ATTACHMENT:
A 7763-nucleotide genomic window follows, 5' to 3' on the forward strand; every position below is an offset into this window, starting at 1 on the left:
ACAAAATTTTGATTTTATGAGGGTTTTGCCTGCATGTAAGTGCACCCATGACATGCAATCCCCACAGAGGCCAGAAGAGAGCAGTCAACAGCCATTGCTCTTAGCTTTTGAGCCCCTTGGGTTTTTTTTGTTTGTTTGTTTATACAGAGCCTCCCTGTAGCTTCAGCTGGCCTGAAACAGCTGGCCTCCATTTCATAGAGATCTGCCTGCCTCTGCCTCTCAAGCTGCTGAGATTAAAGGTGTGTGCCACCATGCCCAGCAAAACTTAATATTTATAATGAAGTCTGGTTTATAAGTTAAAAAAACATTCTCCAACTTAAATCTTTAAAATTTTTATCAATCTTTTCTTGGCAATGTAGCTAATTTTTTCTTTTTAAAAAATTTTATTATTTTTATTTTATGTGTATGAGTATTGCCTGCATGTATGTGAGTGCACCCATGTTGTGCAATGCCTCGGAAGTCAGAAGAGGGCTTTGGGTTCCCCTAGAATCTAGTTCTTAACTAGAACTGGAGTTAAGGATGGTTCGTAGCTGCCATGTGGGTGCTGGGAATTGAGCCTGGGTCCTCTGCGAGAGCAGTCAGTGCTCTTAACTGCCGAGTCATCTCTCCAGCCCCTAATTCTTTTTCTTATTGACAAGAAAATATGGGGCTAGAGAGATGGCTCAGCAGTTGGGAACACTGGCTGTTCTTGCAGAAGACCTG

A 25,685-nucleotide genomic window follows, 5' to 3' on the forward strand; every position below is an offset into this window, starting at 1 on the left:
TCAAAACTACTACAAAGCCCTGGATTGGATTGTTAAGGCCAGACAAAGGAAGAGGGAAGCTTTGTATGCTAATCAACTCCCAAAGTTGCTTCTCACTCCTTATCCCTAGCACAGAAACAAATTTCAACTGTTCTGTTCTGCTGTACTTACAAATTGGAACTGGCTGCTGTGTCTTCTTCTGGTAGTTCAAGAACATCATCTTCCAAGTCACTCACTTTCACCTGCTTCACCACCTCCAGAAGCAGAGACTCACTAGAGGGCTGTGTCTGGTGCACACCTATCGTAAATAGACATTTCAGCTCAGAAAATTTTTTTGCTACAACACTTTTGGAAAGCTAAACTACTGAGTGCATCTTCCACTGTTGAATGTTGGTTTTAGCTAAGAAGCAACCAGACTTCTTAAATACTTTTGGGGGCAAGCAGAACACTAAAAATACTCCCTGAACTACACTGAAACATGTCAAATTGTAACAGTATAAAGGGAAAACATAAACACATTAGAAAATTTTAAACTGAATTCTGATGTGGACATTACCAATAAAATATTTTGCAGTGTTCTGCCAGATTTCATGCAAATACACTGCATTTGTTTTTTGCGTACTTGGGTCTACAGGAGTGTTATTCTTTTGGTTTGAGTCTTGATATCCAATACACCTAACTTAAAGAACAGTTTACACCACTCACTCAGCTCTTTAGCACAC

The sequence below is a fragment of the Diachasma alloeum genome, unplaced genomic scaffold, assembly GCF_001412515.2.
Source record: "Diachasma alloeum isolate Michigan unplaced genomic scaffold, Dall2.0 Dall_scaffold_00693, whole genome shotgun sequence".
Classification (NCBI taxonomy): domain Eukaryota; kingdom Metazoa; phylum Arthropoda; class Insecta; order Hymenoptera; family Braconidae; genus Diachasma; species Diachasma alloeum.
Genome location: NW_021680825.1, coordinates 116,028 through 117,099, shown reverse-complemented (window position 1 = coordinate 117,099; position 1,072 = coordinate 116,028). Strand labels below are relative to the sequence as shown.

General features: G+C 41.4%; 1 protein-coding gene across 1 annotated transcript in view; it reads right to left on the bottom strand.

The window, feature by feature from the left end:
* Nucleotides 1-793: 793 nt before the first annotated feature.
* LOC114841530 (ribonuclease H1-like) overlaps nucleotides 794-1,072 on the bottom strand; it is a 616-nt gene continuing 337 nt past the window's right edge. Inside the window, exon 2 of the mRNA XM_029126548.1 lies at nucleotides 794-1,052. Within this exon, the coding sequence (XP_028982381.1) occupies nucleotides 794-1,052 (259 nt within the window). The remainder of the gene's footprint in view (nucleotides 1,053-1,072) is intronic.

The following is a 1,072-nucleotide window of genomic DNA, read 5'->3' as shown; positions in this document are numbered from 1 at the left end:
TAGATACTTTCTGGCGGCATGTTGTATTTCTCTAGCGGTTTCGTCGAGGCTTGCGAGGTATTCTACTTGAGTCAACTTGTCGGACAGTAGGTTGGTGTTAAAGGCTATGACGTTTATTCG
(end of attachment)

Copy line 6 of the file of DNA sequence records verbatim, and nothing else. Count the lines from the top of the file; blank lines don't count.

Source record: "Diachasma alloeum isolate Michigan unplaced genomic scaffold, Dall2.0 Dall_scaffold_00693, whole genome shotgun sequence".